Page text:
ABERDEEN-L ArchivesArchiver > ABERDEEN > 2012-02 > 1329832789
From: Gavin Bell <>
Subject: Re: [ABERDEEN] Meaning of "loon"
Date: Tue, 21 Feb 2012 13:59:49 +0000
References: <1E6AA5D2768143FBA28727FC16683BF0@fran> <firstname.lastname@example.org><CAEv-m76iQ3V33oDMw+mhP9Roym8vSwhCVXwFTE=VvOnMQU8o_w@mail.gmail.com>
Tom Graham wrote:
> I don't think there is any pejorative implication what-so-ever in calling
>a boy a loon though an adjective can be attached to convey such a meaning.
>Used on its own there can even be an element of affection implied.
>On 21 February 2012 05:44, Mary Legarth <> wrote:
>>I remember my Aunt referring to "loons," however, I suspected at the time
>>they were people who did not confirm to her very conservative views.
There is a distinction between the usage of "standard" English and the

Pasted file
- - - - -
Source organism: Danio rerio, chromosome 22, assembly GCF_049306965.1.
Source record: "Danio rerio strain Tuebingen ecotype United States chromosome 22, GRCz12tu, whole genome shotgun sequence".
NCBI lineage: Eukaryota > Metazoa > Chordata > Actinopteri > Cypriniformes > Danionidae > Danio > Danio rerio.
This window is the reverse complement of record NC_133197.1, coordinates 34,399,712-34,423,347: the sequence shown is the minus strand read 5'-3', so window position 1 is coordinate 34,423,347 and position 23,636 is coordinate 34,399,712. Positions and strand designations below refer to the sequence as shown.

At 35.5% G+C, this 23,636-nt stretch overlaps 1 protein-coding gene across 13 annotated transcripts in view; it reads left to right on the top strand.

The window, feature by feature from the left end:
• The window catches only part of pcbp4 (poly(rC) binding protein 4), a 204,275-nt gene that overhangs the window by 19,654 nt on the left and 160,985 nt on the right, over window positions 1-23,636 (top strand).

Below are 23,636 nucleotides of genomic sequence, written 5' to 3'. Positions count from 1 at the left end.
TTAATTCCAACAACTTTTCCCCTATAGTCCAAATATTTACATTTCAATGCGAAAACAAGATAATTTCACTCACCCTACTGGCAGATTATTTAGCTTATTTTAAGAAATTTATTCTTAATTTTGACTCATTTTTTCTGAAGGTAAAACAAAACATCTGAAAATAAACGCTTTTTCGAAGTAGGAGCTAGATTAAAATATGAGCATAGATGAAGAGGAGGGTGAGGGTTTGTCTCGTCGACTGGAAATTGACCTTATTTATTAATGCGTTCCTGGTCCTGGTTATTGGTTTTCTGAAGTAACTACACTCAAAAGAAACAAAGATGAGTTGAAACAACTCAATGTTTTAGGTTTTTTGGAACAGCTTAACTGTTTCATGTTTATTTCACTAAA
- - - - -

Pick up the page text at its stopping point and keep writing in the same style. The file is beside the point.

usage of North-East Scots. In "standard" English, "loon" is now
obsolete, but was formerly used with a derogatory implication. Somewhere
or other Shakespeare has the splendid curse: "The Devil damn thee
black, thou cream-faced loon". In NE Scots*, on the other hand, "loon"
is simply the normal word for a boy or youth, and can, as Tom says,
carry an affectionate tone.
* and only in the North East - Scots from other areas laugh at us for
our use of the word, and its companion "quine".
>>On Behalf Of Fran and Dave
>>Sent: Tuesday, 21 February 2012 5:46 p.m.
>>Subject: [ABERDEEN] Meaning of "loon"
>>In a newspaper article about my great-uncle, he is referred to as an
>>Aberdeenshire "loon". Now in Canada, a loon is a magnificent black and
>>lake bird, but I'm sure there's another meaning in Aberdeen! Can anyone
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